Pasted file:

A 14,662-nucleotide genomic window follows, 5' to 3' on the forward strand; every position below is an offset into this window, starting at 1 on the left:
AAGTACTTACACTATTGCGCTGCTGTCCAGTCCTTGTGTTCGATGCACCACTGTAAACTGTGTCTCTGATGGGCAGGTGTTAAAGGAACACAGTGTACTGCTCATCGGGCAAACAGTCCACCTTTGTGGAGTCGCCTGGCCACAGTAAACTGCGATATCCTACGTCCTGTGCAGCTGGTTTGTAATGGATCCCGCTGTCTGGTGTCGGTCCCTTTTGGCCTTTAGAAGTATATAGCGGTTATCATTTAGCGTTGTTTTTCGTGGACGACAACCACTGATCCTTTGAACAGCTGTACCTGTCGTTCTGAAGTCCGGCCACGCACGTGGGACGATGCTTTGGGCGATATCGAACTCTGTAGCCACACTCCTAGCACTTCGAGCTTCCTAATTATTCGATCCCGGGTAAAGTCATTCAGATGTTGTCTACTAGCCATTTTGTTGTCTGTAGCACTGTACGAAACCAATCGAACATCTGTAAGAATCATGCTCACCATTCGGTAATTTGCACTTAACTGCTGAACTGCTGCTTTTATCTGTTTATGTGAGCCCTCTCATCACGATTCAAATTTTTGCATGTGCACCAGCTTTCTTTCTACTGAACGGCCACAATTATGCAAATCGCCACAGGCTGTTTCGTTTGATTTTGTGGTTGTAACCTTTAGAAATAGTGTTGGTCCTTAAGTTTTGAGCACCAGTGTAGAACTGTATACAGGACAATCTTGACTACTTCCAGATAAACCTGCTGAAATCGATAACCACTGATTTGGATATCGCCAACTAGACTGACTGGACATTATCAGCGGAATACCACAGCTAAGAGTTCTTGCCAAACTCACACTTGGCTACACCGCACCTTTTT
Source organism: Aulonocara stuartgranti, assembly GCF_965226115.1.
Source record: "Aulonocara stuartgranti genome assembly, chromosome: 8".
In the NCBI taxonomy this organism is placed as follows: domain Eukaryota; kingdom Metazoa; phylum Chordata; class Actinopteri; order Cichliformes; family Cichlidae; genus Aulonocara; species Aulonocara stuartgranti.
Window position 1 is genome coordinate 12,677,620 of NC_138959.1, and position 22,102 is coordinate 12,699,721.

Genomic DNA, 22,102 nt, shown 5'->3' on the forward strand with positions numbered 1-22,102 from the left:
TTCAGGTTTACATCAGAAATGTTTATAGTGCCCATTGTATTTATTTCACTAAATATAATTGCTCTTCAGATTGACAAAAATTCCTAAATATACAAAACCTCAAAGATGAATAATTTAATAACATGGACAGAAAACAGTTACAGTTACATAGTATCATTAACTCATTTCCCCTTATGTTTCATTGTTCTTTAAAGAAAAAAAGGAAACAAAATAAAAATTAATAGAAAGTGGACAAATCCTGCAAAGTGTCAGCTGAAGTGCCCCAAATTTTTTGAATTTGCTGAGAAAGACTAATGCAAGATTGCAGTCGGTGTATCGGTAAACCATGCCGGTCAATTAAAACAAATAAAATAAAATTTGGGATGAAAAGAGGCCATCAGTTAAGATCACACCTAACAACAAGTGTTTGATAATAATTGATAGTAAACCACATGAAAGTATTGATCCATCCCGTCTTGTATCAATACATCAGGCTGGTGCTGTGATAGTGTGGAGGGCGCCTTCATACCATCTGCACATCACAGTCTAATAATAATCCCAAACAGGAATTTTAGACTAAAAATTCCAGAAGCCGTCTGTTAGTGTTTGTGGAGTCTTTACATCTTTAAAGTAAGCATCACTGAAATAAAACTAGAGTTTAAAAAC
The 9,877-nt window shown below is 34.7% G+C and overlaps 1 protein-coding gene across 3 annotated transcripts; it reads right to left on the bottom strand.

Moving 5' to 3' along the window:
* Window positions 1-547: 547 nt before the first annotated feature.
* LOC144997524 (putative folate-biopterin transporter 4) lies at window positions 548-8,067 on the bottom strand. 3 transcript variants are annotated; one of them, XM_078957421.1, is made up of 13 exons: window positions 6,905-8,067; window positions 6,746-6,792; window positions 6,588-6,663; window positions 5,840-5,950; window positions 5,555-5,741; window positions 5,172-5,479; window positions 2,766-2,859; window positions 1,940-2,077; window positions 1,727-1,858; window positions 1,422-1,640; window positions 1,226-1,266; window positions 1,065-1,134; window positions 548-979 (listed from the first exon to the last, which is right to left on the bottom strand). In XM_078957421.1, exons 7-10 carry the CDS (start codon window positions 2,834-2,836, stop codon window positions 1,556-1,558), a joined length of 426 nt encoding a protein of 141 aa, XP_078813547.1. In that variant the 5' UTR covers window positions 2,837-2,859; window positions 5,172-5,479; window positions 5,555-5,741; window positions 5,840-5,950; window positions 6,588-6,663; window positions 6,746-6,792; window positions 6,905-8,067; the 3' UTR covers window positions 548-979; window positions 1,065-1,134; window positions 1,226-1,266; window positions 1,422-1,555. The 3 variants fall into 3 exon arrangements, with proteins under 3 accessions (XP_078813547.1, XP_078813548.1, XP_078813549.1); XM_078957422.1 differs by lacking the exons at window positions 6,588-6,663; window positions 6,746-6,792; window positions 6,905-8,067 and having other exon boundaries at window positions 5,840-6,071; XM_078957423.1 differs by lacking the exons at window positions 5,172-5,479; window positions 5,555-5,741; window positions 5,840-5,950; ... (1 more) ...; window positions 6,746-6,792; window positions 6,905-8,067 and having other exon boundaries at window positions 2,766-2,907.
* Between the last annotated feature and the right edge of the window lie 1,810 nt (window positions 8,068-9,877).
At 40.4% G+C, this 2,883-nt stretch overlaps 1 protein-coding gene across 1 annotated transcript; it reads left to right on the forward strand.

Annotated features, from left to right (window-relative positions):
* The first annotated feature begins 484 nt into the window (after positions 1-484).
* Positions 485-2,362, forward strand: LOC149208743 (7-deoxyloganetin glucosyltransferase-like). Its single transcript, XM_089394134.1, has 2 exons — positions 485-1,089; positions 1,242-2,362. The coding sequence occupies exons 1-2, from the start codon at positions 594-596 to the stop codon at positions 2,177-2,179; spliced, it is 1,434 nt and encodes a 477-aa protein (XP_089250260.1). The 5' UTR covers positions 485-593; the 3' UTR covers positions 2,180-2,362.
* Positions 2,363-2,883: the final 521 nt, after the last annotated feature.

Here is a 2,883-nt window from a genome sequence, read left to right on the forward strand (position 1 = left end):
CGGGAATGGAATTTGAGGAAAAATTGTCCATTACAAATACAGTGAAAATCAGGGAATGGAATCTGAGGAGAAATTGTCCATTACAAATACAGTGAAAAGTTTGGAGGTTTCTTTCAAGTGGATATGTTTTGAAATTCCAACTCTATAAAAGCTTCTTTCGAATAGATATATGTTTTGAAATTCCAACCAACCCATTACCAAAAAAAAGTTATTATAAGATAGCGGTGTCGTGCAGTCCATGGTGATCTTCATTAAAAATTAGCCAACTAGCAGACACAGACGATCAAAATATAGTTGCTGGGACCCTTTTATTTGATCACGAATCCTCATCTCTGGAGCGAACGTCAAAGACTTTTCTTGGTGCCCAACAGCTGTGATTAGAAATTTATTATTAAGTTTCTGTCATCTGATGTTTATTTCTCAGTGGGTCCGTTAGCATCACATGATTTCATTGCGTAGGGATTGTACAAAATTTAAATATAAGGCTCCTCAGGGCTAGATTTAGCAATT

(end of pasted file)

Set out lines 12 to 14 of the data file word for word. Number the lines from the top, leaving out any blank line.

* LOC144997524 (putative folate-biopterin transporter 4) lies at window positions 548-8,067 on the bottom strand. 3 transcript variants are annotated; one of them, XM_078957421.1, is made up of 13 exons: window positions 6,905-8,067; window positions 6,746-6,792; window positions 6,588-6,663; window positions 5,840-5,950; window positions 5,555-5,741; window positions 5,172-5,479; window positions 2,766-2,859; window positions 1,940-2,077; window positions 1,727-1,858; window positions 1,422-1,640; window positions 1,226-1,266; window positions 1,065-1,134; window positions 548-979 (listed from the first exon to the last, which is right to left on the bottom strand). In XM_078957421.1, exons 7-10 carry the CDS (start codon window positions 2,834-2,836, stop codon window positions 1,556-1,558), a joined length of 426 nt encoding a protein of 141 aa, XP_078813547.1. In that variant the 5' UTR covers window positions 2,837-2,859; window positions 5,172-5,479; window positions 5,555-5,741; window positions 5,840-5,950; window positions 6,588-6,663; window positions 6,746-6,792; window positions 6,905-8,067; the 3' UTR covers window positions 548-979; window positions 1,065-1,134; window positions 1,226-1,266; window positions 1,422-1,555. The 3 variants fall into 3 exon arrangements, with proteins under 3 accessions (XP_078813547.1, XP_078813548.1, XP_078813549.1); XM_078957422.1 differs by lacking the exons at window positions 6,588-6,663; window positions 6,746-6,792; window positions 6,905-8,067 and having other exon boundaries at window positions 5,840-6,071; XM_078957423.1 differs by lacking the exons at window positions 5,172-5,479; window positions 5,555-5,741; window positions 5,840-5,950; ... (1 more) ...; window positions 6,746-6,792; window positions 6,905-8,067 and having other exon boundaries at window positions 2,766-2,907.
* Between the last annotated feature and the right edge of the window lie 1,810 nt (window positions 8,068-9,877).
At 40.4% G+C, this 2,883-nt stretch overlaps 1 protein-coding gene across 1 annotated transcript; it reads left to right on the forward strand.